July 08, 2010
Maybe it's because we've all got Kovalchukian blinders on. Maybe it's because once his salary demands became apparent, a cash-grab in Russia was simply expected. Maybe it's East Coast apathy for a West Coast star.
Whatever the case, Evegni Nabokov's decision to leave the NHL for the KHL just doesn't feel like it's been treated as a significant moment, even though it potentially is one.
He becomes possibly the largest NHL star to return back to Russia. 6-time Vezina winner Dominik Hasek(notes) and 3-time Stanley Cup Champion and member of Detroit's "Russian Five" Sergei Fedorov(notes), joined the KHL in the twilight of their careers. Sports.ru blogger Vadim Kuznetsov believes the biggest NHL defection was the move of Jaromir Jagr(notes) to Omsk Avangard in 2008-09. One year removed from a 30-goal, 96-point season with the New York Rangers, Jagr left for the KHL with much fanfare. "When Jagr joined KHL, everyone was shocked," Kuznetsov said.
... The long-term signing is a coup for the burgeoning KHL. "It is a continuation of the rising popularity for hockey in Russia," noted Pavel Krepkiy, the lone Russian member of the Sharks day-to-day media scrum and often Sharkspage's neighbor in the press box. "The signing of stars like him raises the level of hockey in Russia." Vadim Kuznetsov offered a somewhat more colorful outlook. "It's interesting but maybe 50% of fans are happy now because they will see him playing in Russia, and the other half is (upset) - they don't like rich clubs such as SKA."
This move is shocking in its own ways. Nabokov will be 35 this month, so he's nearing those twilight years that players like Fedorov are spending back in Russia. But he was still a very viable NHL goalie: Sixth in the League in save percentage (and fourth among goalies with at least 60 starts) and in the top 10 for GAA (2.43).
He's arguably the second-best regular season goalie of the last decade behind Marty Brodeur, for whatever that's worth.
So why is he now a KHL goalie; and what does it mean for the NHL?
That's the question The Puck Stops Here is asking this morning, believing that the NHL's post-lockout economic system helped force him out of the League:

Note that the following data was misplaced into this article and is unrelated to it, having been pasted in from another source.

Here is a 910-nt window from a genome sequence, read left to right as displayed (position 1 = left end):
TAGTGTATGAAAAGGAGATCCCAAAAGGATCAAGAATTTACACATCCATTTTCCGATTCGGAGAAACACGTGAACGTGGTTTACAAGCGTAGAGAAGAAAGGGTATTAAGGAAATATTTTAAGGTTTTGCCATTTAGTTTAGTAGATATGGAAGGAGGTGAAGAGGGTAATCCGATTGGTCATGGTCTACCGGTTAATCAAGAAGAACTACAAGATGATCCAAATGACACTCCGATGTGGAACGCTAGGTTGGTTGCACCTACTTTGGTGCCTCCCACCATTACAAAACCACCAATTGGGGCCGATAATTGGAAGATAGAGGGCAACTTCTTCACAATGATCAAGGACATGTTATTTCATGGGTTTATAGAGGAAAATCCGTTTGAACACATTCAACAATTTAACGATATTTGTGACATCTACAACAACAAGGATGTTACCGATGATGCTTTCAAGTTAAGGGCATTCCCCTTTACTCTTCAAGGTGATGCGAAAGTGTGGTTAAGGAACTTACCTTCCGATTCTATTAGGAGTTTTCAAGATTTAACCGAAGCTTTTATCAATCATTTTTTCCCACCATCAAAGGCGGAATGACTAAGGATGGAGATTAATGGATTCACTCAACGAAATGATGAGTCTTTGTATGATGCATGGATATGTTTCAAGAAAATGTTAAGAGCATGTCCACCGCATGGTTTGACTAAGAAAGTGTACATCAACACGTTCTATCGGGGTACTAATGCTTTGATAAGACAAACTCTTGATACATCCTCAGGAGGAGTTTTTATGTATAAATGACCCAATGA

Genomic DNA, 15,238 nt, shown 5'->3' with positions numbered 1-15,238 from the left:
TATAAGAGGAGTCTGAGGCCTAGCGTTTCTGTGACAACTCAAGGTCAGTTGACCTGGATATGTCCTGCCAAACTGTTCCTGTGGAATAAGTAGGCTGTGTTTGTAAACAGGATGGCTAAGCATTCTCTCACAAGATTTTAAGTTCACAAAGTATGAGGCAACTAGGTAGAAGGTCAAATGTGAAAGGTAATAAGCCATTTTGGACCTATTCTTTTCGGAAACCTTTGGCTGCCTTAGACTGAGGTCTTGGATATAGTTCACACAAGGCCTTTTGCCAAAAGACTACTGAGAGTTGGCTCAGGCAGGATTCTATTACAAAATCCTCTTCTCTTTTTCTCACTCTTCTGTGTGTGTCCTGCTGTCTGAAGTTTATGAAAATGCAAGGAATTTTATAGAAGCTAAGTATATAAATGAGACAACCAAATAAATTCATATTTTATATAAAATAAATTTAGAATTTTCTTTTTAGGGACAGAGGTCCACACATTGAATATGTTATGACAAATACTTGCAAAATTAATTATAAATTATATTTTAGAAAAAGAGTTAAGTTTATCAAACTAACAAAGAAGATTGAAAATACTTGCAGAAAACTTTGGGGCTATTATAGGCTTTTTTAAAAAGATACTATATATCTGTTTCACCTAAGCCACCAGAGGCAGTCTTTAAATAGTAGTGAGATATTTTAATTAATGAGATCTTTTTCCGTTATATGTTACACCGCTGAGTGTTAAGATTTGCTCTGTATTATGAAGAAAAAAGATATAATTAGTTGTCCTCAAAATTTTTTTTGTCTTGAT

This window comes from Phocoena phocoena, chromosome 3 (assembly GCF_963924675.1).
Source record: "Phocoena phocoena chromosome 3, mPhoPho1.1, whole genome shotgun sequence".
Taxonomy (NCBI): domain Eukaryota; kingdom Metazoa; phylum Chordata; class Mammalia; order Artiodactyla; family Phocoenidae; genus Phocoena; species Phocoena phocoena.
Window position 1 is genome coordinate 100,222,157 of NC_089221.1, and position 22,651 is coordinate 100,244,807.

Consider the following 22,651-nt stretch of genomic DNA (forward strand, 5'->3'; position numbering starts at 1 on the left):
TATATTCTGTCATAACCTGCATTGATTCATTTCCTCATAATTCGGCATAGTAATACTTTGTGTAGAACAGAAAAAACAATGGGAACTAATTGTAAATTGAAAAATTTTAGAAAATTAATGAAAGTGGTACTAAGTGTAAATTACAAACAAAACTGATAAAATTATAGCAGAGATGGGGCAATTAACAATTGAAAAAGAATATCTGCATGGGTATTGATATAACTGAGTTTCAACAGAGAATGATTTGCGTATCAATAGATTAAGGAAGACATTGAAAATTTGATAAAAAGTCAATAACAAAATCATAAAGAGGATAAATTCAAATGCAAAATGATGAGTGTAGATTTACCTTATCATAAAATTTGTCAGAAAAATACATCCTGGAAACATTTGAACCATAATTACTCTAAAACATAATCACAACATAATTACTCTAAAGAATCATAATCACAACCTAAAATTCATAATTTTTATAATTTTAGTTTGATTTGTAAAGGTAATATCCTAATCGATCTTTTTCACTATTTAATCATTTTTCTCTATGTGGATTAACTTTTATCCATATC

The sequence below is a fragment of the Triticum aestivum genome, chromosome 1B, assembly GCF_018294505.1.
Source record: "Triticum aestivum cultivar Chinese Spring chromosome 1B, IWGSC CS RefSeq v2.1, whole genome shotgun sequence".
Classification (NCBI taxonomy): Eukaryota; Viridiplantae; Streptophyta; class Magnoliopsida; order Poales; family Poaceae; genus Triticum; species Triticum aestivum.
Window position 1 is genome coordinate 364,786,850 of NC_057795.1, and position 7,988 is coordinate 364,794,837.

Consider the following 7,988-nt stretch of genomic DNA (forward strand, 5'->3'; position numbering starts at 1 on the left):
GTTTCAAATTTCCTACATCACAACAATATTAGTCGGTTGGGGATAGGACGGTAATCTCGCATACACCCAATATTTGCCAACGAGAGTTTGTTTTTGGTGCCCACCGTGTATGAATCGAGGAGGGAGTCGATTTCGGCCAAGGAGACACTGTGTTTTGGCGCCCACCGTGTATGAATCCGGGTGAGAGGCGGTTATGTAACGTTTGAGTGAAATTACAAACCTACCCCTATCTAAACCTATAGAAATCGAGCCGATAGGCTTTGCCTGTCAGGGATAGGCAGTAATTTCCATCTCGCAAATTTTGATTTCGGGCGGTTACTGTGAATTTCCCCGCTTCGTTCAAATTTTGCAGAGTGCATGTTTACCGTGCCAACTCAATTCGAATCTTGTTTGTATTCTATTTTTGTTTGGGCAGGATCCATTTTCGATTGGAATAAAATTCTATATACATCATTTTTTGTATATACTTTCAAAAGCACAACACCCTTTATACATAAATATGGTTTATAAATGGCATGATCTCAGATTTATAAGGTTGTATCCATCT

If Nabokov is such a good goalie why was he pushed out of the NHL? Largely it comes down to a finite number of NHL jobs available. The salary cap has forced teams to economize in some positions and the prime goaltending jobs filled up with players who will be paid less than the price Nabokov demanded (and deserved based on his past history). When jobs began to be filled and Nabokov saw other big name goalies in Marty Turco(notes) and Jose Theodore(notes) remaining unemployed as well, he opted to return to his homeland to play in the KHL.
It is the salary cap that forces players out of the NHL. Basic economics demands it. If player salaries are held down artificially through a salary cap in the NHL, some players will not accept it. They will find that they can command larger salaries outside the NHL's restrictions and they are abandoning the league to get them.
What the salary cap did was help reorganize the priorities for many general managers and changed the way championship teams are built.
The price of goaltending drops while the price of defensemen grows forever higher. In that sense, it's a conscious effort by GMs to find more affordable alternatives in goal; but it's also a market correction. Why should a goaltender with as many Stanley Cup Finals appearances as Tyler Seguin(notes) make $6 million as a 35 year old?
We can't thank the cap for much, but we can thank it for that sanity.
Can it be argued that Nabokov was pushed out by the salary cap? Perhaps.
That's assuming Comcast would have paid $6 million a year for Nabby to goal-tend for the Philadelphia Flyers in an uncapped NHL. Or that the San Jose Sharks would have retained him were it not for other economic priorities under the cap. In both cases, these are reasonable assumptions.
But the better argument is that teams simply view their goaltending position differently than they did even three years ago. You can develop young players, or settle for cheaper alternatives, and then spend to the cap in other places to challenge for a Stanley Cup. The San Jose Sharks are attempting ro do just that post-Nabokov; even if they end up with a Marty Turco, it'll be at a dramatically reduced price.
Cap or no cap, that's a fundamental change for many teams that don't have a "franchise" keeper.
There simply weren't opportunities for Nabokov once the cheaper models took jobs in places like Atlanta this summer. From Pierre LeBrun at ESPN:
"There wasn't much going on [in the NHL]," Nabokov told ESPN.com. "We had a couple of [NHL] teams interested, I guess ... but I had to make my decision pretty quick."
Nabokov earned $6 million this year in San Jose. While he refused to discuss financial details of the new deal, Russian media reports pegged the total contract at around $24 million.
Should the NHL be concerned that a significant player just left for paper bags filled with tax-free millions in the KHL? Not really.
These are specific circumstances for a specific, aging player. It adds viability to those Russian offers that roll in every summer for NHL stars, but until someone in his prime makes the jump, the KHL threat isn't as viable to a capped NHL as the Nabby move may make it appear.
Speaking of which: Tick-tock, Mr. Kovalchuk...